Wednesday, 24 August 2011

A Sherry with a Hint of a Sea Breeze

Sherry for me has to be one of the greatest wines in the world, but it’s image suffers in this country so badly, when you mention the word Sherry to most people, an image of there grandparents sipping Harvey’s Bristol Cream or Croft Original instantly springs into there mind.  But there is so much more to Sherry than this, it covers a broad range of styles, from the light and pale Fino to the heavy and dark Oloroso’s.

Produced on the southern coast of Spain, in an area referred to as the Sherry triangle, which is made up from the three towns of Jerez de la Frontera, El Puerto de Santa Maria and Sanluca de Barremeda. Palomino grape is the main grape used, they do however occasionally use Pedro Ximenez or Moscatel to sweeten, it is then fortified use a grape spirit (Brandy), but unlike Port, it is added after the fermentation process has completed so it remains a dry wine. They employ a fractional blending system called a Solera, hence why you don’t get a Vintage Sherry, and the ageing process happens in barrels under a layer of yeast, which is known as the Flor. This layer of yeast is extremely important, as its presence denotes the style, apart from being a fortified wine it is also an oxidised one. For the lighter Fino and Manzanilla styles you want a thick layer of Flor so to prevent as much oxygen getting to it as possible. Where as for the darker Amontillado and Oloroso style you want a greater degree of oxidisation, as this give it its colour and nutty flavours.

I’m not the biggest fan of the darker styles of Sherry, but I am of Manzanilla, now just to confuse things even more, Manzanilla and Fino are the same sherry apart from one difference, Manzanilla comes only from Sanluca de Barrameda. Situated on the coast, the cooling sea breezes help to keep the Bodegas cool; it also imparts a slightly salty tang to the wine, which in a blind tasting really helps you tell the difference between Fino and Manzanilla.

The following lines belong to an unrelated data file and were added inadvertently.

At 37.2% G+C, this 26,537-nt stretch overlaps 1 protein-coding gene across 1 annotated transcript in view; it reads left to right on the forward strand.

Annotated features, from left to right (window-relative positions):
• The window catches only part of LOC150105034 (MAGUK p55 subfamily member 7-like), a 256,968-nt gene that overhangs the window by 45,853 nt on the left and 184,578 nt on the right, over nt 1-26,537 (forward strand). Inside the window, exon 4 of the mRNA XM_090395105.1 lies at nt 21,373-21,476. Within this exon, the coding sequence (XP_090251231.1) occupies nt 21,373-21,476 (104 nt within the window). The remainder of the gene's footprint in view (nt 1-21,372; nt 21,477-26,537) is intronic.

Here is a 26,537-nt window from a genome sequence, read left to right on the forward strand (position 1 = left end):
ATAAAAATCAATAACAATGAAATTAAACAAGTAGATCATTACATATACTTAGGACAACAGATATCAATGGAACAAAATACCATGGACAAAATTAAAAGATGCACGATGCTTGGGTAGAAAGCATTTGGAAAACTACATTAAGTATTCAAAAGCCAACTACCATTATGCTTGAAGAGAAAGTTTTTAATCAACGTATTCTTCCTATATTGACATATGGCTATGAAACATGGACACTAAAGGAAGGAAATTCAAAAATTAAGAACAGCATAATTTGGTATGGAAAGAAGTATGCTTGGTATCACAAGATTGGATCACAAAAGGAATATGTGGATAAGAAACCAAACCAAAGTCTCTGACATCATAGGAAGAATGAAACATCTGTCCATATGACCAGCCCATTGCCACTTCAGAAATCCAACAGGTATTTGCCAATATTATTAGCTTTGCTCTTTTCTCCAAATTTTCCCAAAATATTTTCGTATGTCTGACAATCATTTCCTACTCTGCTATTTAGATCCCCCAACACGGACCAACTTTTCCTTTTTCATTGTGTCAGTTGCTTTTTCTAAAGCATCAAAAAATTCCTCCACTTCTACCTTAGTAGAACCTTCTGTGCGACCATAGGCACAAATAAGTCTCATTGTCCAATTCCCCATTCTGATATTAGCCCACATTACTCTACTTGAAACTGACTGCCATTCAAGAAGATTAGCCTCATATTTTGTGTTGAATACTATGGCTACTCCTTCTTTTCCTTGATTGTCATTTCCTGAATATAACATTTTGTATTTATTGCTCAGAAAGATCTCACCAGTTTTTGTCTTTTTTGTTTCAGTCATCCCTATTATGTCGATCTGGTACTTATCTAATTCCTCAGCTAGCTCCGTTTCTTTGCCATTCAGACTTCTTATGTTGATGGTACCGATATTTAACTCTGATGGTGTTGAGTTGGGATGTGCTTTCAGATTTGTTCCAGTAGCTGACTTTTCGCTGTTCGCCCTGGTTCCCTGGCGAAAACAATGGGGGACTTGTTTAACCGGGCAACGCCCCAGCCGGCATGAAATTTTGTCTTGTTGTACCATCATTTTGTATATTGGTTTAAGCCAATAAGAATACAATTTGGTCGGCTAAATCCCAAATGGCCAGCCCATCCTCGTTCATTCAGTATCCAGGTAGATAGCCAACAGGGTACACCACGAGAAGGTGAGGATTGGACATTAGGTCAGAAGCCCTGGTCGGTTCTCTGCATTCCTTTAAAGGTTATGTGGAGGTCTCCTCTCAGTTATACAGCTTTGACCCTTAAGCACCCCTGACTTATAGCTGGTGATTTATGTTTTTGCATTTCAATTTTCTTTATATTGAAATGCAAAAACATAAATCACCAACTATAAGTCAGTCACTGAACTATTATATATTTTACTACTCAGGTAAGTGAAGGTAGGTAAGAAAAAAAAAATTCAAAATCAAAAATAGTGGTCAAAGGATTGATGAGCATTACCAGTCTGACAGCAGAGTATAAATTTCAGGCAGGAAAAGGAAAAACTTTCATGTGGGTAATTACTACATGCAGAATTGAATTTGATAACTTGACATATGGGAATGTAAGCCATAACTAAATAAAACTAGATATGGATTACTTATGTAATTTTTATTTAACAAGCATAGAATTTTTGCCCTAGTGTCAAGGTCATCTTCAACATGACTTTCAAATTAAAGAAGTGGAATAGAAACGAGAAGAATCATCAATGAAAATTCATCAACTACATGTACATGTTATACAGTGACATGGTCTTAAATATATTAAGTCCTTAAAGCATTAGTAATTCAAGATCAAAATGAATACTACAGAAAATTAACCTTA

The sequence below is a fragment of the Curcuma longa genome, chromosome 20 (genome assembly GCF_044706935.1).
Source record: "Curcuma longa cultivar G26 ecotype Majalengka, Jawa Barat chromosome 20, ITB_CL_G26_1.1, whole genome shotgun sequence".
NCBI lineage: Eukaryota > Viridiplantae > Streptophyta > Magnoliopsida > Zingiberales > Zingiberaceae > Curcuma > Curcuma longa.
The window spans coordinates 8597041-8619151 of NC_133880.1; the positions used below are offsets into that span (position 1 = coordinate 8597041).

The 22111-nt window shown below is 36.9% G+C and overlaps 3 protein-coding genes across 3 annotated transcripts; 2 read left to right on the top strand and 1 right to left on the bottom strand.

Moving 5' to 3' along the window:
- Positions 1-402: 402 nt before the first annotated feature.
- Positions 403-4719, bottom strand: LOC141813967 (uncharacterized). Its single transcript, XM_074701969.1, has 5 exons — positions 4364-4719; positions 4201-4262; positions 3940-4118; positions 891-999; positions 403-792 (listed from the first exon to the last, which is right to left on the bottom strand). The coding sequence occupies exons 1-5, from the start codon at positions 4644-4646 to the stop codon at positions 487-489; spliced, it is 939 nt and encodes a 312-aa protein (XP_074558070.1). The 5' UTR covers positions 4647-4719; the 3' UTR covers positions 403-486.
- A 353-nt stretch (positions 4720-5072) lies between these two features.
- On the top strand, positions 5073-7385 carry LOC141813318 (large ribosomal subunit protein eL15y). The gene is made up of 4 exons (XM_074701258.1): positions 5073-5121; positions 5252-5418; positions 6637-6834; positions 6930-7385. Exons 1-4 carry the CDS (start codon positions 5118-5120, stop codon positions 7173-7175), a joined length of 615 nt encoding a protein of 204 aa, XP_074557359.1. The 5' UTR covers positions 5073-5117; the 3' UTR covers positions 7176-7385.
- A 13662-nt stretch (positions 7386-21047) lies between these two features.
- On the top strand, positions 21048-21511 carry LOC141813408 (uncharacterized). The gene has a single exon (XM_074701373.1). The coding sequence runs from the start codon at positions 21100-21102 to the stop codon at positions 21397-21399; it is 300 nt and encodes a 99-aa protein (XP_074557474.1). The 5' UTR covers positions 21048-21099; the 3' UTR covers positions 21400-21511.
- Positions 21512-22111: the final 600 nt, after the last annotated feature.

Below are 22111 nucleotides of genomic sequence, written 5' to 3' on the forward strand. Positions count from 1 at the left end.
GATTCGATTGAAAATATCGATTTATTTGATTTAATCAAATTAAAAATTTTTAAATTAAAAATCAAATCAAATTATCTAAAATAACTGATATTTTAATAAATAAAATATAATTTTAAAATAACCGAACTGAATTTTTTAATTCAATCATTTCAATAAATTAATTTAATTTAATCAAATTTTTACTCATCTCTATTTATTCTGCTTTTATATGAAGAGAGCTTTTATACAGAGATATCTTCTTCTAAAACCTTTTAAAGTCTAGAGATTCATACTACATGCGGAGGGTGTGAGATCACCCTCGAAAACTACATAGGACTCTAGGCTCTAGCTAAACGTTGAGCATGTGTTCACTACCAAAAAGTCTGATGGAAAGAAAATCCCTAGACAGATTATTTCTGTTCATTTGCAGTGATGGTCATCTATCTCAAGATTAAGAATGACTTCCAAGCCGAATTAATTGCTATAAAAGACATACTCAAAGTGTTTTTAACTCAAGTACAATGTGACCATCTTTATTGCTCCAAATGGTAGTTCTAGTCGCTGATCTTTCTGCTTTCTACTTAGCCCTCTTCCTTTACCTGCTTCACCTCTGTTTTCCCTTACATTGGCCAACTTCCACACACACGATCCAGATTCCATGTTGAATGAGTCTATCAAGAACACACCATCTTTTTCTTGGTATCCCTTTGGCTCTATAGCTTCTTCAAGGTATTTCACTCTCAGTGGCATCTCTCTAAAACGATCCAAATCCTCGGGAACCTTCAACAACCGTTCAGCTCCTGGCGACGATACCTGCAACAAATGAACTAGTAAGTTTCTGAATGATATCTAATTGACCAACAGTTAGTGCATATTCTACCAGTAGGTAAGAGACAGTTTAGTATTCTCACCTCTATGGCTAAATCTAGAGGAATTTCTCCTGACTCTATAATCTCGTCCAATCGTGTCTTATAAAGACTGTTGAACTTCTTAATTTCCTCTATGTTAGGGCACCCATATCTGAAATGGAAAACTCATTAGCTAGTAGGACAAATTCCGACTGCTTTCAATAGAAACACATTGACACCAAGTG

La Gitana
is Spain's most popular Manzanilla brand, and should be served well chilled, on the nose, if you close your eyes could almost mistake it’s aromas for a sea breeze. On the palate you got these wonderfully fresh flavours of Greens Apples and Almonds along with a real salty tang and a touch of yeasty/doughy characteristics, you have a good level of acidity which all combines beautifully. The big difference against other whites is you get a real kick from the level of alcohol due to the fortification; you get a real warming sensation in the back of your throat, which just helps to make this wine even more sensational than it already was.

Is this a wine that I would recommend, well I hope from what I've written you could take the guess that the answer is yes, it’s great to drink on its own chilled on a hot day or as an aperitif, which ever way you want to drink it, try it.

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